From Matane, highway 132 just follows the coastline; and in this case, "following the coastline" means driving with the sea on one side of the road, and the hills or cliffs on the other.  Stop anywhere you want, to wander along deserted beaches, watch the birds, visit a lighthouse, or discover another small fishing village. There is no prescribed list of places to stop, just a succession of views and vistas, landscapes and seascapes.
   The largest towns are small, places like Sainte Anne des Monts with another cluster of hotels and a few restaurants. Sainte Anne also has a marine discovery centre, with aquariums and boat trips on the Saint Lawrence.

   There's not really a great choice of routes when it comes to visiting Gaspésie. Most visitors will want to drive round the coast following Quebec Route 132 . An alternative is to cut south across the peninsula from Saint-Anne des Monts, taking in the wild and uninhabited mountains of the Gaspé National Park.
   The full coastal circuit from Rimouski to Gaspé and back is a distance of 925 kilometres, or 575 miles, with most of the route except the last 100 miles hugging the shoreline - a spectacular journey if ever there was one.
   This is one of Canada's iconic road trips, with superb views and miles of unspoilt shoreline. Gaspé, the small town at the western end of the peninsula, is a place whose historic significance goes back almost 500 years, as it was here on July 24, 1534, that French navigator Jacques Cartier declared "New France" as a possession of King François I.  South of Gaspé is the most popular area of the coastline, around the spectacular Percé rock and Bonaventure Island.
Rocher percé
Where Gaspesie ends..... Rocher Percé 

Continuing south and west after Percé, the 132 follows the coast of the Baie des Chaleurs, or Bay of warmth. The south-facing beaches along this part of the coast are popular with visitors, but in spite of the name, the water is not always warm. Sea swimming is possible for a few weeks in the year, especially at the western end of the bay, with the areas of Caplan and Carleton sur Mer reportedly having  some of the warmest ocean water temperatures in Canada.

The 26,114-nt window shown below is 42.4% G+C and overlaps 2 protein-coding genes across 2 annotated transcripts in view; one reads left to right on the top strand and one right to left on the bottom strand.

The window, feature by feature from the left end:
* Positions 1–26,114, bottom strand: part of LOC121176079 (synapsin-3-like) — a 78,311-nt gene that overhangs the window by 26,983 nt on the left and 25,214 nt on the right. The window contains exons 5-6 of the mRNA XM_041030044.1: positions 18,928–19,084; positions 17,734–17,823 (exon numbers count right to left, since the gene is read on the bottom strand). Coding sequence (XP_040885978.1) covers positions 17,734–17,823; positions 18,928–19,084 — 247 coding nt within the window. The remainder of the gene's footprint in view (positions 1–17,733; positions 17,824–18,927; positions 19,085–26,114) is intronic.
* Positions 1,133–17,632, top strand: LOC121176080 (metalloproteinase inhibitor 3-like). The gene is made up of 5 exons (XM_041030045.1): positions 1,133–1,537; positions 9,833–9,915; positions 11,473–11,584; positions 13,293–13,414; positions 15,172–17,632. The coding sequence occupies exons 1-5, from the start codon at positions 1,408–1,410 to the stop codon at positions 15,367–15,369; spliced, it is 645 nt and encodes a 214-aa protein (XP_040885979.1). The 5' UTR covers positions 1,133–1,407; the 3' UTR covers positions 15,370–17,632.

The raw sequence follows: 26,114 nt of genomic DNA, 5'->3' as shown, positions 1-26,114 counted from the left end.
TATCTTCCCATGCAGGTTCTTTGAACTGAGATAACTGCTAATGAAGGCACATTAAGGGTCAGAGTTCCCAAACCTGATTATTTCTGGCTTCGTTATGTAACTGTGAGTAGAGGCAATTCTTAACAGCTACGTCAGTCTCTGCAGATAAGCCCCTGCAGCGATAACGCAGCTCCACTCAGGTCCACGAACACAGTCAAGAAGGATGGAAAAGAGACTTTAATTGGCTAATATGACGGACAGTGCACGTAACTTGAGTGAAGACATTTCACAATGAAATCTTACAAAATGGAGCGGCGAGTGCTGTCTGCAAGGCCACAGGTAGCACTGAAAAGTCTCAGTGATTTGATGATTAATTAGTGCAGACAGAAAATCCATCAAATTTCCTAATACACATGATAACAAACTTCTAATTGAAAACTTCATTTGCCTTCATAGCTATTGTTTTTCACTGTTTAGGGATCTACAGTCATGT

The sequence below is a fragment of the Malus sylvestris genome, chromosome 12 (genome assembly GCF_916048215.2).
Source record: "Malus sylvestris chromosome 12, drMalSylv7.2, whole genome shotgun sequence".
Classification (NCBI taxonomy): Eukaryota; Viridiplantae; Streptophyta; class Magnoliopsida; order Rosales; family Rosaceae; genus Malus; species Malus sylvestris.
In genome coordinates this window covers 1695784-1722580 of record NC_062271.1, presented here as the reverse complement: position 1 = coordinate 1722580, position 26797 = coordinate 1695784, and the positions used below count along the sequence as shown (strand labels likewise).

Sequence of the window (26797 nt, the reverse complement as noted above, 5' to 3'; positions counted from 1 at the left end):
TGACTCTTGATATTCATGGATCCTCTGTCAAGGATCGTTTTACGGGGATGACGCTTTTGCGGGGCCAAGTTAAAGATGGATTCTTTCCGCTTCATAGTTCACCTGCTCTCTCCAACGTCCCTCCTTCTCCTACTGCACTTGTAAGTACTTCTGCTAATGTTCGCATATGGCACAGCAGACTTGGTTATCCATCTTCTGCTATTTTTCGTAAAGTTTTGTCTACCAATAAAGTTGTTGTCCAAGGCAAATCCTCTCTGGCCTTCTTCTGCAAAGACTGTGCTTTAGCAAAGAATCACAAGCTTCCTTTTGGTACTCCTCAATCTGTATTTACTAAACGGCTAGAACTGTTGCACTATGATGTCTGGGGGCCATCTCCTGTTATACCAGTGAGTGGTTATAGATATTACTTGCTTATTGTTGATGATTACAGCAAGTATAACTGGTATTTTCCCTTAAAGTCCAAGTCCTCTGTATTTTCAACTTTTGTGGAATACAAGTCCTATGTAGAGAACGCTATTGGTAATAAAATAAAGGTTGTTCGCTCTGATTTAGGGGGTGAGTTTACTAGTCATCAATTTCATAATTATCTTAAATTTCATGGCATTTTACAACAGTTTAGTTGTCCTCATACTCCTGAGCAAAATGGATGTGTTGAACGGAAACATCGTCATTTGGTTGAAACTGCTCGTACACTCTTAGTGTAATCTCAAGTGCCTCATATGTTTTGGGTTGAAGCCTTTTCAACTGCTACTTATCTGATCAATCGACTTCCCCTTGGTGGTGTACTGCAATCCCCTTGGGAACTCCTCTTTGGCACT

On the southern shore of the Saint Lawrence, Gaspésie offers small places to remember, and breathtaking scenery

Cap des Rosiers lighthouse, the tallest in Canada

  More pages on About-Quebec.com:

Hotels in Gaspésie

Check out best online rates from Booking.com for hotels, motels and guest-houses :
No pre-payment on many bookings; pay when you stay; no cancellation fees.
Hotels in Gaspésie
Hotels in Gaspé
About-Quebec.com is an independent  user-supported travel information website,  partnered with relevant travel service providers. External links are  provided for information purposes.  About-Quebec.com  may receive commission on bookings made through partner sites , but this has no effect on the prices.

Gaspesie wind farm
Wind is one of the Gaspésie coast's natural resources

Gaspesie sunset
Gaspésie sunset

Discover other countries...

About France - the connoisseur's guide to France. Over 200 pages of information for visitors and students.

About Britain - New; a thematic introduction to Britain

About Spain  - discover the real Spain - an incomplete guide to Spain on and off the beaten track

Angleterre.org.uk - Le guide de l'Angleterre, en  français

Top photo by Jules Mim.
Cap des Rosiers lighthouse by Adrien A.
Creative commons 3.0 licence.

Rocher Percé by A Picardier

Text and other photos on this page © About-Quebec.com

About-Quebec.com respects your privacy and does not collect data from users. Cookies are used solely to log anonymous audience statistics and to enable essential page functions. To remove this message, click   or otherwise learn more about setting cookie preferences